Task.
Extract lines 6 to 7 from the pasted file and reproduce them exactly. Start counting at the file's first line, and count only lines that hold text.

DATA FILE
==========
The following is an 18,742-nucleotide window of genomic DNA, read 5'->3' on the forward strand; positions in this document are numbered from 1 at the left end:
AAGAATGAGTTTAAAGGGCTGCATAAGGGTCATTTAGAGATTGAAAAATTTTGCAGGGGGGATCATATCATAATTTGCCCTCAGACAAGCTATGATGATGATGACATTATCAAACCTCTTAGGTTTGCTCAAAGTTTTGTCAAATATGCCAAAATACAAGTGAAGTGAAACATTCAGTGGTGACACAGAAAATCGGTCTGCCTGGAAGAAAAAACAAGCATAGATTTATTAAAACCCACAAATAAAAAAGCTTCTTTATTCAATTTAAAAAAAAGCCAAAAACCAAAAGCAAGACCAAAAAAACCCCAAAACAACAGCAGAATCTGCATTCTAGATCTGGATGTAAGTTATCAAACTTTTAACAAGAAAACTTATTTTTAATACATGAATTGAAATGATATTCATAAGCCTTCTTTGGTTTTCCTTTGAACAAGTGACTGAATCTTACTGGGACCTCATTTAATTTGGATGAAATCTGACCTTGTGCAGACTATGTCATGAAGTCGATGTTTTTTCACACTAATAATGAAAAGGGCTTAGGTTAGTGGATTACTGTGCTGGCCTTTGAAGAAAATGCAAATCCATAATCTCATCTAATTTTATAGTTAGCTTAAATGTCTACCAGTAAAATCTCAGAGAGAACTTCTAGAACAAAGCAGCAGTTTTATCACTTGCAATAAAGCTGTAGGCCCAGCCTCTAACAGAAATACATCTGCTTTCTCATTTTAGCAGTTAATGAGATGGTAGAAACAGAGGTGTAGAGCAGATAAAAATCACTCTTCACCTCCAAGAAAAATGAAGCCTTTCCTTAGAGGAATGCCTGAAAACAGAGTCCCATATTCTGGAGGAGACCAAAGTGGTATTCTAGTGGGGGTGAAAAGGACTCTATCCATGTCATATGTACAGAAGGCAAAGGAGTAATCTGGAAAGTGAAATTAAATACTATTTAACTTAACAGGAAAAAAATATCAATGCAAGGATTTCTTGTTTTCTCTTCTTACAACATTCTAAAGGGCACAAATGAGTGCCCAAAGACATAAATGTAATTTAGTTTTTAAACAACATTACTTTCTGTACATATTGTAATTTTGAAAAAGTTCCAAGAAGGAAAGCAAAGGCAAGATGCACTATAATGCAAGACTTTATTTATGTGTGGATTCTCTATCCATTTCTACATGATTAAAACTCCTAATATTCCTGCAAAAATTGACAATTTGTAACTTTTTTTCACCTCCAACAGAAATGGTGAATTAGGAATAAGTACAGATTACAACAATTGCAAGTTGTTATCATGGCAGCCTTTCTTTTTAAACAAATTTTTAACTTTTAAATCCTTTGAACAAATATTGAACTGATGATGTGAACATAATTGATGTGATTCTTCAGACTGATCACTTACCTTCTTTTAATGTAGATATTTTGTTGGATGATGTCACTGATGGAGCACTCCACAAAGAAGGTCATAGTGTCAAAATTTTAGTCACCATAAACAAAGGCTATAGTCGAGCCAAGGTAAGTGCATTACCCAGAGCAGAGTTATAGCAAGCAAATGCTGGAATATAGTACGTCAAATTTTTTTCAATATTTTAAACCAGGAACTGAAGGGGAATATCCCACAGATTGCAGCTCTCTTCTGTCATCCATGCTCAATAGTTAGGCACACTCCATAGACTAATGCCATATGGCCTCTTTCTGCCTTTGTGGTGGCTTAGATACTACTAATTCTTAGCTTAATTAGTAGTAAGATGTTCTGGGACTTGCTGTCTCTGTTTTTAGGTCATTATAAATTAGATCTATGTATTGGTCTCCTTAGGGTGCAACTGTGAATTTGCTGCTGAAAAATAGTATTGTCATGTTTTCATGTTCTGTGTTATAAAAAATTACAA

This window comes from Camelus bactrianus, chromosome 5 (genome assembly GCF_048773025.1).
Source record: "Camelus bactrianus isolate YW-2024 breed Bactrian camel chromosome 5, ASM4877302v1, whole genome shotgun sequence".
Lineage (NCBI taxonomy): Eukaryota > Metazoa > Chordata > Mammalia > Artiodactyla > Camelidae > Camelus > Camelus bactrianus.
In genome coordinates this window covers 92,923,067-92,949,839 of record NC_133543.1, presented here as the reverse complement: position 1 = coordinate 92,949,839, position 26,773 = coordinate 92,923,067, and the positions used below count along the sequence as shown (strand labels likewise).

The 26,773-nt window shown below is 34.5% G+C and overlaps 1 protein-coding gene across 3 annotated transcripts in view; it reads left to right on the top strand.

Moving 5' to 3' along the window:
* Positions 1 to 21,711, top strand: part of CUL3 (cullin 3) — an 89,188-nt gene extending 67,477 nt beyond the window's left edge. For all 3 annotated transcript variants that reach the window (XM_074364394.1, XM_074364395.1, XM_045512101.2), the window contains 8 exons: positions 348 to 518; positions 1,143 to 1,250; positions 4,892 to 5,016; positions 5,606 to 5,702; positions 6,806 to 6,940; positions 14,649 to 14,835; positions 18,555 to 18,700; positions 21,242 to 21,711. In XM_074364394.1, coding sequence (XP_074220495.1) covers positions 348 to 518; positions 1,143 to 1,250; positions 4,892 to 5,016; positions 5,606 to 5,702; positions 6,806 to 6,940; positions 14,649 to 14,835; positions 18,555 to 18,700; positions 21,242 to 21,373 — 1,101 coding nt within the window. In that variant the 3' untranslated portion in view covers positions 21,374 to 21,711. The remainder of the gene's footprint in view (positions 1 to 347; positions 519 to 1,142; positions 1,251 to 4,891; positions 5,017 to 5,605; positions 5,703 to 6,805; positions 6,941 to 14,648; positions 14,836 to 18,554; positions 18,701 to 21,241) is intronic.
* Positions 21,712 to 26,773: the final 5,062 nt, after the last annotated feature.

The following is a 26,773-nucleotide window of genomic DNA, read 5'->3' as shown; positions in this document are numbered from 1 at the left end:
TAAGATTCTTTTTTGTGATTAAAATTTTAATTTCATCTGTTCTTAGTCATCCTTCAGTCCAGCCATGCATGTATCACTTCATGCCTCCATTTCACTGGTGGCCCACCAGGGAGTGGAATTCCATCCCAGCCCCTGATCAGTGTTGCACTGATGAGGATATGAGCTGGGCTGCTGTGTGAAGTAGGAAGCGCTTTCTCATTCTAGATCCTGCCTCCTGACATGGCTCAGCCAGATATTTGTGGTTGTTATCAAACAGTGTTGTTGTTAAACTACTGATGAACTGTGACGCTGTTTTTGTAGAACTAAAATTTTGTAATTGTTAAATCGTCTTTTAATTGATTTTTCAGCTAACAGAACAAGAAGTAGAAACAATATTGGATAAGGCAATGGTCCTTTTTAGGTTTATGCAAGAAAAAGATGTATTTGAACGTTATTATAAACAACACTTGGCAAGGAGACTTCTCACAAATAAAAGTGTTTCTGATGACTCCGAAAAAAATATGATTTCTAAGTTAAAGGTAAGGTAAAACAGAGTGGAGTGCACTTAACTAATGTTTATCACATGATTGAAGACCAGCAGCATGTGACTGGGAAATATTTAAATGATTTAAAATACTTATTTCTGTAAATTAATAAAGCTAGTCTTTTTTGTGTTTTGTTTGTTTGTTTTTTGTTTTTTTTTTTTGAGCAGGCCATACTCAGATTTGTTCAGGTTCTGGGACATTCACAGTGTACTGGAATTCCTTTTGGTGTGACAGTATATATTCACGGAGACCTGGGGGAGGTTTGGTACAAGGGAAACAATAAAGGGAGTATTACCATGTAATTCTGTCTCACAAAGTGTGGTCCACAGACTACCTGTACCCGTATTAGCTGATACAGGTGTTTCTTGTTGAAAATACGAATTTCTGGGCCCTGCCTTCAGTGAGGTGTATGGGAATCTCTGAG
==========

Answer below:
In genome coordinates this window covers 92,923,067-92,949,839 of record NC_133543.1, presented here as the reverse complement: position 1 = coordinate 92,949,839, position 26,773 = coordinate 92,923,067, and the positions used below count along the sequence as shown (strand labels likewise).

The 26,773-nt window shown below is 34.5% G+C and overlaps 1 protein-coding gene across 3 annotated transcripts in view; it reads left to right on the top strand.